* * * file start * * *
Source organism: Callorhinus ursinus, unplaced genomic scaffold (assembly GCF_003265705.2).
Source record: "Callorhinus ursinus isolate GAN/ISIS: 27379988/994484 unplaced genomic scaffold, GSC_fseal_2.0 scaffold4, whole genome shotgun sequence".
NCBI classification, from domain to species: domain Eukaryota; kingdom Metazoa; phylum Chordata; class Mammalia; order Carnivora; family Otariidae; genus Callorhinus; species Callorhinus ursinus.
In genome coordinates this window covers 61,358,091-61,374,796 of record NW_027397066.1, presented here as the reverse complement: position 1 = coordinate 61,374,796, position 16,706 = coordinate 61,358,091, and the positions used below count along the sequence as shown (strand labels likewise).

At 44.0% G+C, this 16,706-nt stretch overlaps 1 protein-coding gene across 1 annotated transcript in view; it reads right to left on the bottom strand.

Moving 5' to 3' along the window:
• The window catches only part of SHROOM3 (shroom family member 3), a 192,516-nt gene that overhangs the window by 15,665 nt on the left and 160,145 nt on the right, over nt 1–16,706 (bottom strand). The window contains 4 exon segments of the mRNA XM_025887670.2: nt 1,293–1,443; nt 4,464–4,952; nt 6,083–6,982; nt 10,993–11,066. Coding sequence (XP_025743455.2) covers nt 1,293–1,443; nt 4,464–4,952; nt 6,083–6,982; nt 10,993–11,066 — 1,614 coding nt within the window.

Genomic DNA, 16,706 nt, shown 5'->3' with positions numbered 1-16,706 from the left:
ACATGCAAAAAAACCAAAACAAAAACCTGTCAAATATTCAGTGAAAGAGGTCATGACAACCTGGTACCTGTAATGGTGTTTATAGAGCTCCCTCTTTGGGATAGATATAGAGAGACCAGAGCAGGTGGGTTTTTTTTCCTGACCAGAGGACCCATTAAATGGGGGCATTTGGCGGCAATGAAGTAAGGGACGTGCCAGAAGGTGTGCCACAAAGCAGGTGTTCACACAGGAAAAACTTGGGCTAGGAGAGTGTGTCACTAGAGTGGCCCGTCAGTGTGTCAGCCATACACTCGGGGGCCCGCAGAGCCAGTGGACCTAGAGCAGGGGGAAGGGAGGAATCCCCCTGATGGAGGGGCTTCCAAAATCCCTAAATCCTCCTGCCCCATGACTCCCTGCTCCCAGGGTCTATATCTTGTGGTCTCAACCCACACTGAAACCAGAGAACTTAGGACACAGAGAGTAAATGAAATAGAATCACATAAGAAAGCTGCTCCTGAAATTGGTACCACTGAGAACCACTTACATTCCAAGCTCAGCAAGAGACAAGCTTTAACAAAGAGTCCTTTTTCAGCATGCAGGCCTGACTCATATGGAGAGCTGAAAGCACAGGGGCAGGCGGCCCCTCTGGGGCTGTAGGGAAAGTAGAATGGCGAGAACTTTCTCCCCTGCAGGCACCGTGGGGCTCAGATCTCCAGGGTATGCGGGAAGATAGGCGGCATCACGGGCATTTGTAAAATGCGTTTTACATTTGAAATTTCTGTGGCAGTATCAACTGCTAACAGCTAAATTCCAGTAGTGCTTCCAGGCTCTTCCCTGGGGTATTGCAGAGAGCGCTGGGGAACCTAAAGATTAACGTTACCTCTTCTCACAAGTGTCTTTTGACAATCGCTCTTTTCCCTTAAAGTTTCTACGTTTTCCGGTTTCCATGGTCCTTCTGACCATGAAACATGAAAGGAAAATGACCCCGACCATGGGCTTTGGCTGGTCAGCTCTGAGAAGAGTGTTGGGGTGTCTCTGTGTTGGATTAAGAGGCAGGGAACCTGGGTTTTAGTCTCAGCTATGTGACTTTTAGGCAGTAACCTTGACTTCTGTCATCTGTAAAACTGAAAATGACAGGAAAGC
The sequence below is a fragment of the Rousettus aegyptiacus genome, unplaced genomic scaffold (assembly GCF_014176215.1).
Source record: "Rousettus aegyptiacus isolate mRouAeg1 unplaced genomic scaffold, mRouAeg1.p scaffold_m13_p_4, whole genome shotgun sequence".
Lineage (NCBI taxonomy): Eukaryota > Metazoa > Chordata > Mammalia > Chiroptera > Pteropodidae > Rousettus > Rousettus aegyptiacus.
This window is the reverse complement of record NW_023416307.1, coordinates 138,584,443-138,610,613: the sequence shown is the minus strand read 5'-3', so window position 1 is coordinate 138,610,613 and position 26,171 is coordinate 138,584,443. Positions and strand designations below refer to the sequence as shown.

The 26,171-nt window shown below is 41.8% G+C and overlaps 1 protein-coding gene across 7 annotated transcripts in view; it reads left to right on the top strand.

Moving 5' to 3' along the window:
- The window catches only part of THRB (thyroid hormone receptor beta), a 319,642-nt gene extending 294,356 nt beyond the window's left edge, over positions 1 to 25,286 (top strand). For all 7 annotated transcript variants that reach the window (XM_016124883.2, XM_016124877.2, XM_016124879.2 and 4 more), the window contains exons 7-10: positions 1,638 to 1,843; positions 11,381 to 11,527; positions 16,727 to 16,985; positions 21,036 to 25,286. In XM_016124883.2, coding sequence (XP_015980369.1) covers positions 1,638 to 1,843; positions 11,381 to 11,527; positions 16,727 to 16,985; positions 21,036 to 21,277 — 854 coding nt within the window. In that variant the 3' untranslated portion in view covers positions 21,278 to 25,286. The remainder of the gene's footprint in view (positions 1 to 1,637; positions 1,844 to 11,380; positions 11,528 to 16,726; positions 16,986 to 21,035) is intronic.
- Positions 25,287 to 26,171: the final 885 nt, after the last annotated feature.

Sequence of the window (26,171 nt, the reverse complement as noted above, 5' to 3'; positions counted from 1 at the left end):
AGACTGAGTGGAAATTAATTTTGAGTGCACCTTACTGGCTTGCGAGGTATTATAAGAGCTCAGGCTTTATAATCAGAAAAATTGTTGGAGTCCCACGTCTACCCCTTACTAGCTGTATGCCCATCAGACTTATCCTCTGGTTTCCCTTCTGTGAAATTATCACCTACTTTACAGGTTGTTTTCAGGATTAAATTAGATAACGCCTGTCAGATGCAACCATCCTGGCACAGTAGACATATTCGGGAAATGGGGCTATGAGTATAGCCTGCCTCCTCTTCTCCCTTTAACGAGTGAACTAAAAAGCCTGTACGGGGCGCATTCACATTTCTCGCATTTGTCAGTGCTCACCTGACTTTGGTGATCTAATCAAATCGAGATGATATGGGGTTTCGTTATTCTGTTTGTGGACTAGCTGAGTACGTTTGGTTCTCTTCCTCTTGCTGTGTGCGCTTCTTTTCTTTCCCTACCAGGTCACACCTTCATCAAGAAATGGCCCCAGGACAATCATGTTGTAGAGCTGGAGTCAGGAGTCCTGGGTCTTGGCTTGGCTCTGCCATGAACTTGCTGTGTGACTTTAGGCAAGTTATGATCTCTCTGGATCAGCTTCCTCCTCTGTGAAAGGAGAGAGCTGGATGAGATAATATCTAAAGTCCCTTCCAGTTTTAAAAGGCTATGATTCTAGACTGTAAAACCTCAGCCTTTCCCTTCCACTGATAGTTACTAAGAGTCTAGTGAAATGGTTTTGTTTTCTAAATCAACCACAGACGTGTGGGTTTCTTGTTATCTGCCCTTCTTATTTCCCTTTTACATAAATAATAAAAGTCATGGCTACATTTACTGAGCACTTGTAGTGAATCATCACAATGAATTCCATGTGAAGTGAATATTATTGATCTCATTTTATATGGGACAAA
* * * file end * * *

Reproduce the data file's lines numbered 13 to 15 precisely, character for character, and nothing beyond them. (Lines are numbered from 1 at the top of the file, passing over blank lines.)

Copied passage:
This window is the reverse complement of record NW_023416307.1, coordinates 138,584,443-138,610,613: the sequence shown is the minus strand read 5'-3', so window position 1 is coordinate 138,610,613 and position 26,171 is coordinate 138,584,443. Positions and strand designations below refer to the sequence as shown.

The 26,171-nt window shown below is 41.8% G+C and overlaps 1 protein-coding gene across 7 annotated transcripts in view; it reads left to right on the top strand.

Moving 5' to 3' along the window: